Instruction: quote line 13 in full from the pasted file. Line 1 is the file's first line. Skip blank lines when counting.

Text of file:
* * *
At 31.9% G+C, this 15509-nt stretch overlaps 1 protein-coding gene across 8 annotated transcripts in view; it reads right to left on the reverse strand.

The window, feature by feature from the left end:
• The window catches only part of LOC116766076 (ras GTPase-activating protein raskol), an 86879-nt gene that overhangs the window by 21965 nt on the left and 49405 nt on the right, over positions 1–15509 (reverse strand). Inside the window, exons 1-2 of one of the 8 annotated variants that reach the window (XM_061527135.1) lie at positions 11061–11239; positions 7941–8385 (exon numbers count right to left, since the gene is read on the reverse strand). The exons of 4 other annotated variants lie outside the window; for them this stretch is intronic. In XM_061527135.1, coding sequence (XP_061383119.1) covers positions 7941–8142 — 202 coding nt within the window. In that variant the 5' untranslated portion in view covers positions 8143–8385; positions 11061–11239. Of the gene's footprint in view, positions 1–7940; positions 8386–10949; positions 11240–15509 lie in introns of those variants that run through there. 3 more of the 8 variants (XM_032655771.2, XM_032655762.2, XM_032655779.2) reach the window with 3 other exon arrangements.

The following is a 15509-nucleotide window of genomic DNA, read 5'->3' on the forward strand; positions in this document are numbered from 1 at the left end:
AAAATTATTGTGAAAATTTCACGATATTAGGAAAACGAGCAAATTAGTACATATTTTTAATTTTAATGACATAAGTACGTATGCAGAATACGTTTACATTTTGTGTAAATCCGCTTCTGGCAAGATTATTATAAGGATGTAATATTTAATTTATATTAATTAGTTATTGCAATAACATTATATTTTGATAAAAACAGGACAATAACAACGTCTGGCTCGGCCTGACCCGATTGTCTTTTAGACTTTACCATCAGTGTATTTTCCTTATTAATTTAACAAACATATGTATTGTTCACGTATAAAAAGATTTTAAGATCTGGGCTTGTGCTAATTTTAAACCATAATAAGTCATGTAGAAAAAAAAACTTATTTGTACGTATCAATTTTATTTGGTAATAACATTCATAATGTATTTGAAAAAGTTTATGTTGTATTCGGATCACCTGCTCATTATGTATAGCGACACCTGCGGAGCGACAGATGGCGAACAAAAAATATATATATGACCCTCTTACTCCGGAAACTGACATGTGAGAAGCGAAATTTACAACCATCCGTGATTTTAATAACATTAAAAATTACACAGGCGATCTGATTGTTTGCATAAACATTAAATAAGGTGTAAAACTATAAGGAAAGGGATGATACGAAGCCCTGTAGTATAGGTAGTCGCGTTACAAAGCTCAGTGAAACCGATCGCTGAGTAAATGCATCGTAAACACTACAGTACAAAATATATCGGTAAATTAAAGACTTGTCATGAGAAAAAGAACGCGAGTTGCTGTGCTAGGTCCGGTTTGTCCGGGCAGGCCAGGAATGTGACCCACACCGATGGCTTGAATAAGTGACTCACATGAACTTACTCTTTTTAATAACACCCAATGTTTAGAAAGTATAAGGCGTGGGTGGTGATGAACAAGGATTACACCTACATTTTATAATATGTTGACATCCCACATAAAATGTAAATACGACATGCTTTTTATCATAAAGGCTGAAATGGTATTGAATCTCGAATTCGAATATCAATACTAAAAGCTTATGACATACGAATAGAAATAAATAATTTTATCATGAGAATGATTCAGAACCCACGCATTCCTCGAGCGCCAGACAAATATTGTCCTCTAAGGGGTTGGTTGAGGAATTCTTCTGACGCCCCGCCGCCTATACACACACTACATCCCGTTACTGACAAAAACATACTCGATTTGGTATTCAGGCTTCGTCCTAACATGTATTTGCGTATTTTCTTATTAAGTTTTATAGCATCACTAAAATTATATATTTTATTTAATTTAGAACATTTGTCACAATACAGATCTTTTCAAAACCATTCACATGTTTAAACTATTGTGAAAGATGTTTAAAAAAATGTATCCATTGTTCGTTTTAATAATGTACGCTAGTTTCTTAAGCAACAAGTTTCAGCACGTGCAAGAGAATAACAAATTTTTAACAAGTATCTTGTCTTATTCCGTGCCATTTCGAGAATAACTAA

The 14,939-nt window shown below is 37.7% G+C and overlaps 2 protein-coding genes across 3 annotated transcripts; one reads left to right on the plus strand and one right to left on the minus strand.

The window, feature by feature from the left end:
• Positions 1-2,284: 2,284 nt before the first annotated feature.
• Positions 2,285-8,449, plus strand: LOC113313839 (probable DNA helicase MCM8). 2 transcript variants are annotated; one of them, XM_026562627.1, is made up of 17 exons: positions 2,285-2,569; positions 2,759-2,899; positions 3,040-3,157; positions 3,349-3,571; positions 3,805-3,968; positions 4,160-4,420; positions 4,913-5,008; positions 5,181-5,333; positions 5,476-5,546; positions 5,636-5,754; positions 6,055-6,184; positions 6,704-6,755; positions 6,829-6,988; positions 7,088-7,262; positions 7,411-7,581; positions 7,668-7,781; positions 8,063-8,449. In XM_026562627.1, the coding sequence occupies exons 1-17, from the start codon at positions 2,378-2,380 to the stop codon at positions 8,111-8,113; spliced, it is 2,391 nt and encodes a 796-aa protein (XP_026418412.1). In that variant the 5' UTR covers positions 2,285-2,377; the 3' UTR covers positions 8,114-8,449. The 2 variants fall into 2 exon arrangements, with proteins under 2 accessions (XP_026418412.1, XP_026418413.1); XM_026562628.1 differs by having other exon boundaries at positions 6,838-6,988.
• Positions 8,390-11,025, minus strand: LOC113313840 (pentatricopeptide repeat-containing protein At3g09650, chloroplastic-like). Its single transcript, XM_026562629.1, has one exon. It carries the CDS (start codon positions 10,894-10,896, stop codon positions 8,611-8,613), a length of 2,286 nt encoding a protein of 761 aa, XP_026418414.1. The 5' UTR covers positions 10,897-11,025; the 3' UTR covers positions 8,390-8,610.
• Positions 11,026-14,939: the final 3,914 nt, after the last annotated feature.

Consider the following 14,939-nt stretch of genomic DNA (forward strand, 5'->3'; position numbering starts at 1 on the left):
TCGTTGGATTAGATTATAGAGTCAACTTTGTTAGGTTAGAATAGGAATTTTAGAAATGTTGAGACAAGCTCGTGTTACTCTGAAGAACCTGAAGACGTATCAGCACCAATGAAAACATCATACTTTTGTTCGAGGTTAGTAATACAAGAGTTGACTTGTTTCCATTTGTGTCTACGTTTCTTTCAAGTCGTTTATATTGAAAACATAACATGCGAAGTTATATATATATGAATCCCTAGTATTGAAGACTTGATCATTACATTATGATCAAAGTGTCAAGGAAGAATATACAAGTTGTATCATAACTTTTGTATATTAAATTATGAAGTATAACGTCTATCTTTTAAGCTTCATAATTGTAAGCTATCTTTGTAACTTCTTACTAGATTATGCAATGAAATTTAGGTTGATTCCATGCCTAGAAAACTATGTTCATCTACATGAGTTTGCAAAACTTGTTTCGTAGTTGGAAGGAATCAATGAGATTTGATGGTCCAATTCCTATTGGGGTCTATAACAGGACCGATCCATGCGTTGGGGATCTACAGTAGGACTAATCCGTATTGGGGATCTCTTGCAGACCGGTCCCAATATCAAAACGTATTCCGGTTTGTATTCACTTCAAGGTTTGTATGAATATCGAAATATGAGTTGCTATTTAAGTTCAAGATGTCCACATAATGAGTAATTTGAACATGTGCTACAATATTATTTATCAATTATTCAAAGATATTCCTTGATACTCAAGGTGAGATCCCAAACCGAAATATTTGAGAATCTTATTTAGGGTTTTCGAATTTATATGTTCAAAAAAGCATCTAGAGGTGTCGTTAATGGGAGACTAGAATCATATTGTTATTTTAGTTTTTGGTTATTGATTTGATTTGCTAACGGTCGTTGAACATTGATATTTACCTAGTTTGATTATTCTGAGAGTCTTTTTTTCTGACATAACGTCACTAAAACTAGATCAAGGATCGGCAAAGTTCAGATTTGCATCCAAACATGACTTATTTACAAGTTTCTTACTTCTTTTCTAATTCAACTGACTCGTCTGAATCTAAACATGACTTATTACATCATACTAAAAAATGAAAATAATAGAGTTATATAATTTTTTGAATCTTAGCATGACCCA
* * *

TCGTTGGATTAGATTATAGAGTCAACTTTGTTAGGTTAGAATAGGAATTTTAGAAATGTTGAGACAAGCTCGTGTTACTCTGAAGAACCTGAAGACGTATCAGCACCAATGAAAACATCATACTTTTGTTCGAGGTTAGTAATACAAGAGTTGACTTGTTTCCATTTGTGTCTACGTTTCTTTCAAGTCGTTTATATTGAAAACATAACATGCGAAGTTATATATATATGAATCCCTAGTATTGAAGACTTGATCATTACATTATGATCAAAGTGTCAAGGAAGAATATACAAGTTGTATCATAACTTTTGTATATTAAATTATGAAGTATAACGTCTATCTTTTAAGCTTCATAATTGTAAGCTATCTTTGTAACTTCTTACTAGATTATGCAATGAAATTTAGGTTGATTCCATGCCTAGAAAACTATGTTCATCTACATGAGTTTGCAAAACTTGTTTCGTAGTTGGAAGGAATCAATGAGATTTGATGGTCCAATTCCTATTGGGGTCTATAACAGGACCGATCCATGCGTTGGGGATCTACAGTAGGACTAATCCGTATTGGGGATCTCTTGCAGACCGGTCCCAATATCAAAACGTATTCCGGTTTGTATTCACTTCAAGGTTTGTATGAATATCGAAATATGAGTTGCTATTTAAGTTCAAGATGTCCACATAATGAGTAATTTGAACATGTGCTACAATATTATTTATCAATTATTCAAAGATATTCCTTGATACTCAAGGTGAGATCCCAAACCGAAATATTTGAGAATCTTATTTAGGGTTTTCGAATTTATATGTTCAAAAAAGCATCTAGAGGTGTCGTTAATGGGAGACTAGAATCATATTGTTATTTTAGTTTTTGGTTATTGATTTGATTTGCTAACGGTCGTTGAACATTGATATTTACCTAGTTTGATTATTCTGAGAGTCTTTTTTTCTGACATAACGTCACTAAAACTAGATCAAGGATCGGCAAAGTTCAGATTTGCATCCAAACATGACTTATTTACAAGTTTCTTACTTCTTTTCTAATTCAACTGACTCGTCTGAATCTAAACATGACTTATTACATCATACTAAAAAATGAAAATAATAGAGTTATATAATTTTTTGAATCTTAGCATGACCCA